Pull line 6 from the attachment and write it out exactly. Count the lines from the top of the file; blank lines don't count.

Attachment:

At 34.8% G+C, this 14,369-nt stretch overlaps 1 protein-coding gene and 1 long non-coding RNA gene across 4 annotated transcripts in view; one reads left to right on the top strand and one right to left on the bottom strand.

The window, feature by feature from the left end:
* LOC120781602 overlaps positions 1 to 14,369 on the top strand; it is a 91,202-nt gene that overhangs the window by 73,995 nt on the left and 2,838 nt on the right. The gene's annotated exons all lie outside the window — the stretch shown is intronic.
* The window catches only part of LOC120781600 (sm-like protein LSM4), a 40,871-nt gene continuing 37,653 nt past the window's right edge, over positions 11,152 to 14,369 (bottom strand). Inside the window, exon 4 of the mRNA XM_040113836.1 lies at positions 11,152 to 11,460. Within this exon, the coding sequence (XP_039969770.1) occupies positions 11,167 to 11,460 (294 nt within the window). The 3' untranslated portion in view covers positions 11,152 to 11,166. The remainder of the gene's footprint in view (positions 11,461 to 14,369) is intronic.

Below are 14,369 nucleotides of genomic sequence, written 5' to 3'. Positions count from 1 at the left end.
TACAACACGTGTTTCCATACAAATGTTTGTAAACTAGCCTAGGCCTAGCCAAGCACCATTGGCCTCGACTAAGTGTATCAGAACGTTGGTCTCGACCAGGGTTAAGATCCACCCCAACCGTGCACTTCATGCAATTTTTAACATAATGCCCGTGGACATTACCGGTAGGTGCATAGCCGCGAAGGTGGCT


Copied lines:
TACAACACGTGTTTCCATACAAATGTTTGTAAACTAGCCTAGGCCTAGCCAAGCACCATTGGCCTCGACTAAGTGTATCAGAACGTTGGTCTCGACCAGGGTTAAGATCCACCCCAACCGTGCACTTCATGCAATTTTTAACATAATGCCCGTGGACATTACCGGTAGGTGCATAGCCGCGAAGGTGGCT